John Milton

John Blair Linn, "Lines written in a blank Leaf of Paradise Lost" 1795 ca.; Literary Magazine and American Register [Philadelphia] 3 (February 1805) 134.

Thou first of bards, whom God did not inspire,
Oh let me listen to thine awful lyre!
Thy heavenly song might win an angel's ear,
And draw for fallen man a seraph's tear.
Here in thy pages let me trace and find
The soarings of a spirit unconfin'd;
Here let me trace that bold eventful plan,
That justifies the ways of God to man.
Though plung'd thy vision in the depths of night,
On wing thy spirit sought the realms of light;
For from this little earth it urg'd its way,
And bask'd and wanton'd in the flood of day.
Up to the courts where sits our God and King,
O let me follow thy ascending wing:
There let me hear that uncreated voice,
At which worlds tremble, and the saints rejoice;
Which spake, and slumbering nature took its form;
Which rolls the thunder, and drives on the storm;
Which form'd from sluggish earth the human frame,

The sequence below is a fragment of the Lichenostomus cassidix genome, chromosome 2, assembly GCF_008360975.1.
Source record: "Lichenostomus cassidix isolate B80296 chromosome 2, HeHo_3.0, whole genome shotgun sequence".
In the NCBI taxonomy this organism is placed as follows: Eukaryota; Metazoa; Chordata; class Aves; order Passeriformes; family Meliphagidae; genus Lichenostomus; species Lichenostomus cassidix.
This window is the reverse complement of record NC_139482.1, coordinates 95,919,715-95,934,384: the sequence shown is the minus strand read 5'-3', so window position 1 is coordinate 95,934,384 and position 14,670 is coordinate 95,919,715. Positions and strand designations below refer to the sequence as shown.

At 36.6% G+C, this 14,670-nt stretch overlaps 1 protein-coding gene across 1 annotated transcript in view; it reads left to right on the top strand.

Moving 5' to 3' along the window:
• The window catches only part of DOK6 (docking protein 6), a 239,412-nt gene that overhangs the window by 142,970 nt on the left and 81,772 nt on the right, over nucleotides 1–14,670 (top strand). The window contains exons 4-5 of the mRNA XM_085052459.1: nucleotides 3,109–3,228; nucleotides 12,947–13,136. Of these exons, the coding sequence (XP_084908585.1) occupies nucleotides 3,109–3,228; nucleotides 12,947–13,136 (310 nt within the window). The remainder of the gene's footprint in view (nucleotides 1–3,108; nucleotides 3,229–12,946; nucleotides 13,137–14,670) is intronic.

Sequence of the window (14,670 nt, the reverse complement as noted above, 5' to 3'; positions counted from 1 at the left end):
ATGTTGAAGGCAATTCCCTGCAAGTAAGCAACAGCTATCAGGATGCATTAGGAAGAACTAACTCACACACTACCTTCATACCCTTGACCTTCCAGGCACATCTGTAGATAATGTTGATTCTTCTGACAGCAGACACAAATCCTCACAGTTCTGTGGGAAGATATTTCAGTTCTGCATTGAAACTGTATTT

And breath'd within a pure etherial flame.

Hark! what a sound breaks from the depths below!
What yells of fury, and what shrieks of woe!
Hurl'd from the skies, lo! Satan and his train
Toss'd on the billows of unceasing pain;
There see him rally his terrific bands,
Who bade defiance to a God in arms;
And, by the glimmerings of infernal light,
Wing his huge way amid the deeps of night.
Oh bear me from these shades of black despair,
And let me follow through the fields of air;
Let me roll onward in thy flying car,
Or, with an angel, on a shooting star,
Let me alight on new-born earth, and rove
With vagrant feet o'er valley, stream, and grove.
Great God! what wonders meet my searching eyes!
Worlds circling worlds, on systems systems rise!
A burning orb darts his propitious ray,
And all the darkness kindles into day.
And when he quenches in the wave his light,
The pale moon wanders through the hosts of night;
She calls the stars to light their silver beam,
And with her visit mountain, vale, and stream.